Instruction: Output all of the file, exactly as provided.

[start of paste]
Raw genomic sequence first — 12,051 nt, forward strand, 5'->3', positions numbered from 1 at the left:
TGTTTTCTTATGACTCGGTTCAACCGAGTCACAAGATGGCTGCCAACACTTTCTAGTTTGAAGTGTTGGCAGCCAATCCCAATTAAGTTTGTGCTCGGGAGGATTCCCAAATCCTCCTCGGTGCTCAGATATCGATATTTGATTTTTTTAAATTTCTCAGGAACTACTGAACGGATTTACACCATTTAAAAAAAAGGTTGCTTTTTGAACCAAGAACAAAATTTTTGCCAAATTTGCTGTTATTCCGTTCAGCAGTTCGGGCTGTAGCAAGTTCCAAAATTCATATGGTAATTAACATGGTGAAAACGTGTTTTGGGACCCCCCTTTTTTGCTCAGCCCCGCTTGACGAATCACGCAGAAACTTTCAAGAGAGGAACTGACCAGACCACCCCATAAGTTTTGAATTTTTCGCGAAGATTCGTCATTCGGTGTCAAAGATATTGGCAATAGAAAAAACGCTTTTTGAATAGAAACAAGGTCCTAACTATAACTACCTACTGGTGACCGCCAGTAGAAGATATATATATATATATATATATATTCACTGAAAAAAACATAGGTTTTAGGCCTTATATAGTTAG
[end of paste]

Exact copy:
Raw genomic sequence first — 12,051 nt, forward strand, 5'->3', positions numbered from 1 at the left:
TGTTTTCTTATGACTCGGTTCAACCGAGTCACAAGATGGCTGCCAACACTTTCTAGTTTGAAGTGTTGGCAGCCAATCCCAATTAAGTTTGTGCTCGGGAGGATTCCCAAATCCTCCTCGGTGCTCAGATATCGATATTTGATTTTTTTAAATTTCTCAGGAACTACTGAACGGATTTACACCATTTAAAAAAAAGGTTGCTTTTTGAACCAAGAACAAAATTTTTGCCAAATTTGCTGTTATTCCGTTCAGCAGTTCGGGCTGTAGCAAGTTCCAAAATTCATATGGTAATTAACATGGTGAAAACGTGTTTTGGGACCCCCCTTTTTTGCTCAGCCCCGCTTGACGAATCACGCAGAAACTTTCAAGAGAGGAACTGACCAGACCACCCCATAAGTTTTGAATTTTTCGCGAAGATTCGTCATTCGGTGTCAAAGATATTGGCAATAGAAAAAACGCTTTTTGAATAGAAACAAGGTCCTAACTATAACTACCTACTGGTGACCGCCAGTAGAAGATATATATATATATATATATATATTCACTGAAAAAAACATAGGTTTTAGGCCTTATATAGTTAG